A call for reconceptualizing carbon pricing policies with both eyes open

Asgeir Barlaup and Valeria Zambianchi argue that it is crucial to move beyond the current understanding of carbon pricing and acknowledge its limitations, in order to mitigate the climate crisis and better design effective policies.

This article is part of the ISC’s new series, Transform21, which will explore the state of knowledge and action, five years on from the Paris Agreement and in a pivotal year for action on sustainable development.

Carbon pricing, such as through carbon taxes and emission trading systems, dominates international climate policy discussions. The idea that putting a price on CO2 emissions leads to cost-efficient mitigation of climate change stems from neoclassical economics theory. Accepting this logic, leading international organizations and economic scholars promote carbon pricing policies.

A 2019 report by the World Bank states that ‘carbon pricing is the most effective way to reduce emissions and all jurisdictions must go further and faster in using carbon pricing policies as part of their climate policy packages’. In a similar vein, a 2019 report by the business organisation IETA found that carbon pricing at the international level ‘has the potential to reduce the total cost of implementing [national climate pledges] by more than half’.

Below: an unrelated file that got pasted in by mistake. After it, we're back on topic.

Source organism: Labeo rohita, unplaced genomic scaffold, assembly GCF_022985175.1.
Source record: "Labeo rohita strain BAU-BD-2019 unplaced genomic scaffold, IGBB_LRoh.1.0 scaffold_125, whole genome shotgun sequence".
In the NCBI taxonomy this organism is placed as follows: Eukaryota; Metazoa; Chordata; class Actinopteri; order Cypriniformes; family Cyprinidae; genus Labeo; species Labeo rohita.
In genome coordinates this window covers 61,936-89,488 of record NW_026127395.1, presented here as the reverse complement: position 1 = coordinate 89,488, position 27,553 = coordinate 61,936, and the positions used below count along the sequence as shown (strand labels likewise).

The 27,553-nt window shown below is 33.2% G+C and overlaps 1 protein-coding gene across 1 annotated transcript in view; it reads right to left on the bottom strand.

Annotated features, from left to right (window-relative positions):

The argument of cost-effective climate change mitigation is an appealing prospect to many. Countries – and increasingly, firms – are responding accordingly; a growing number have started to adopt carbon pricing directly or are tentatively committed to do so.

Surveying the empirical literature on the observed effect of these policies gives a more realistic picture. Studies synthesising the track record of implemented carbon pricing schemes find that they have led to limited CO2 emissions reductions in technologically mature sectors in OECD countries. An often-cited example is the switch from coal- to gas-based power that occurred in the UK as a result of a carbon price that made gas generation more profitable than coal generation for utility companies. The scale and urgency of the climate crisis require far more effective action than merely pivoting between fossil fuels.

Yet most discussions on carbon pricing policies across international fora overlook the limited impact the policy of carbon pricing exhibits in real-life. Instead, they conform to theoretical, neoclassical economics expectations. Neoclassical economics, for instance, builds on normative assumptions related to market dynamics and human behaviour, e.g. the idea of homo economicus. This discourse fosters a stagnant approach to climate change mitigation that does not reflect the actual multi-layered reality of implementing carbon pricing. This calls for a reconsideration of the concept.

We argue that it is crucial to move beyond the current understanding of carbon pricing, by, for example, assessing it in tandem with fossil fuel subsidy levels.